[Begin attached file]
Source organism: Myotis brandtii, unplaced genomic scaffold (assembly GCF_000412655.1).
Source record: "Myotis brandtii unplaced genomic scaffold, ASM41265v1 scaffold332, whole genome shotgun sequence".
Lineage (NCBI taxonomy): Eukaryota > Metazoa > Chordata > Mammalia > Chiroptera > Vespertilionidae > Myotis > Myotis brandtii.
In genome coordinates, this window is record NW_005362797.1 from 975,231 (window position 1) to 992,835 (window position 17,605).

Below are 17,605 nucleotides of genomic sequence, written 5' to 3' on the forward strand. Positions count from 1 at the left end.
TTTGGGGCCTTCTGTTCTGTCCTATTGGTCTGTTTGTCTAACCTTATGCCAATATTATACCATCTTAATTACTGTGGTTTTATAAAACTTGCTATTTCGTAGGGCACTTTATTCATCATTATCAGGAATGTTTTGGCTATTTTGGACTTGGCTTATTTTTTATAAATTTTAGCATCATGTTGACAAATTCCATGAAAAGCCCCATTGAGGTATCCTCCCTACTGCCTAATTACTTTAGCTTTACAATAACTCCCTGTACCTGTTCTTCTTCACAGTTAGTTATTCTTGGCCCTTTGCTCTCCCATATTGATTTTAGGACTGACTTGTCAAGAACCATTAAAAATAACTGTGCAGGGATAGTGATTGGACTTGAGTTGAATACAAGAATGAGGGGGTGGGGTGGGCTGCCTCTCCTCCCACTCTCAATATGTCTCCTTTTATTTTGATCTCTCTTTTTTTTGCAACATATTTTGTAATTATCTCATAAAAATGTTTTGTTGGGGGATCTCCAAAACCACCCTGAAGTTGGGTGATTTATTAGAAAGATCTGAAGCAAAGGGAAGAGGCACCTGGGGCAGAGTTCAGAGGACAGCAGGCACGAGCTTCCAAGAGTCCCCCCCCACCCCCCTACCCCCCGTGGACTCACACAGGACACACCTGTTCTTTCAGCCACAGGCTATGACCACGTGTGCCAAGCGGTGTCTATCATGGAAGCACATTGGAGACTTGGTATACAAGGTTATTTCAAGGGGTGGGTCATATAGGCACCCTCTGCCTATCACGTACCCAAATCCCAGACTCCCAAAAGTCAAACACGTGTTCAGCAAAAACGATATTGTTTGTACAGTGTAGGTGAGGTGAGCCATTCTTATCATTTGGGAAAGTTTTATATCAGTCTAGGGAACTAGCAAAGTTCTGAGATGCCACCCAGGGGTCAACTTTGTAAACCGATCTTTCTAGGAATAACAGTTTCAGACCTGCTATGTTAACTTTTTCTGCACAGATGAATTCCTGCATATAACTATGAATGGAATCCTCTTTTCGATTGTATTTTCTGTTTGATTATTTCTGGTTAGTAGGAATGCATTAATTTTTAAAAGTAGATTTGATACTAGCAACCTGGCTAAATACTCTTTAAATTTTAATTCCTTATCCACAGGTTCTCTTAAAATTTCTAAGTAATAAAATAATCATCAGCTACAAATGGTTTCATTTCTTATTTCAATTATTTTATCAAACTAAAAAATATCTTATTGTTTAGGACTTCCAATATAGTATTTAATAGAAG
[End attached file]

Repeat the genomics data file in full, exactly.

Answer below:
Source organism: Myotis brandtii, unplaced genomic scaffold (assembly GCF_000412655.1).
Source record: "Myotis brandtii unplaced genomic scaffold, ASM41265v1 scaffold332, whole genome shotgun sequence".
Lineage (NCBI taxonomy): Eukaryota > Metazoa > Chordata > Mammalia > Chiroptera > Vespertilionidae > Myotis > Myotis brandtii.
In genome coordinates, this window is record NW_005362797.1 from 975,231 (window position 1) to 992,835 (window position 17,605).

Below are 17,605 nucleotides of genomic sequence, written 5' to 3' on the forward strand. Positions count from 1 at the left end.
TTTGGGGCCTTCTGTTCTGTCCTATTGGTCTGTTTGTCTAACCTTATGCCAATATTATACCATCTTAATTACTGTGGTTTTATAAAACTTGCTATTTCGTAGGGCACTTTATTCATCATTATCAGGAATGTTTTGGCTATTTTGGACTTGGCTTATTTTTTATAAATTTTAGCATCATGTTGACAAATTCCATGAAAAGCCCCATTGAGGTATCCTCCCTACTGCCTAATTACTTTAGCTTTACAATAACTCCCTGTACCTGTTCTTCTTCACAGTTAGTTATTCTTGGCCCTTTGCTCTCCCATATTGATTTTAGGACTGACTTGTCAAGAACCATTAAAAATAACTGTGCAGGGATAGTGATTGGACTTGAGTTGAATACAAGAATGAGGGGGTGGGGTGGGCTGCCTCTCCTCCCACTCTCAATATGTCTCCTTTTATTTTGATCTCTCTTTTTTTTGCAACATATTTTGTAATTATCTCATAAAAATGTTTTGTTGGGGGATCTCCAAAACCACCCTGAAGTTGGGTGATTTATTAGAAAGATCTGAAGCAAAGGGAAGAGGCACCTGGGGCAGAGTTCAGAGGACAGCAGGCACGAGCTTCCAAGAGTCCCCCCCCACCCCCCTACCCCCCGTGGACTCACACAGGACACACCTGTTCTTTCAGCCACAGGCTATGACCACGTGTGCCAAGCGGTGTCTATCATGGAAGCACATTGGAGACTTGGTATACAAGGTTATTTCAAGGGGTGGGTCATATAGGCACCCTCTGCCTATCACGTACCCAAATCCCAGACTCCCAAAAGTCAAACACGTGTTCAGCAAAAACGATATTGTTTGTACAGTGTAGGTGAGGTGAGCCATTCTTATCATTTGGGAAAGTTTTATATCAGTCTAGGGAACTAGCAAAGTTCTGAGATGCCACCCAGGGGTCAACTTTGTAAACCGATCTTTCTAGGAATAACAGTTTCAGACCTGCTATGTTAACTTTTTCTGCACAGATGAATTCCTGCATATAACTATGAATGGAATCCTCTTTTCGATTGTATTTTCTGTTTGATTATTTCTGGTTAGTAGGAATGCATTAATTTTTAAAAGTAGATTTGATACTAGCAACCTGGCTAAATACTCTTTAAATTTTAATTCCTTATCCACAGGTTCTCTTAAAATTTCTAAGTAATAAAATAATCATCAGCTACAAATGGTTTCATTTCTTATTTCAATTATTTTATCAAACTAAAAAATATCTTATTGTTTAGGACTTCCAATATAGTATTTAATAGAAG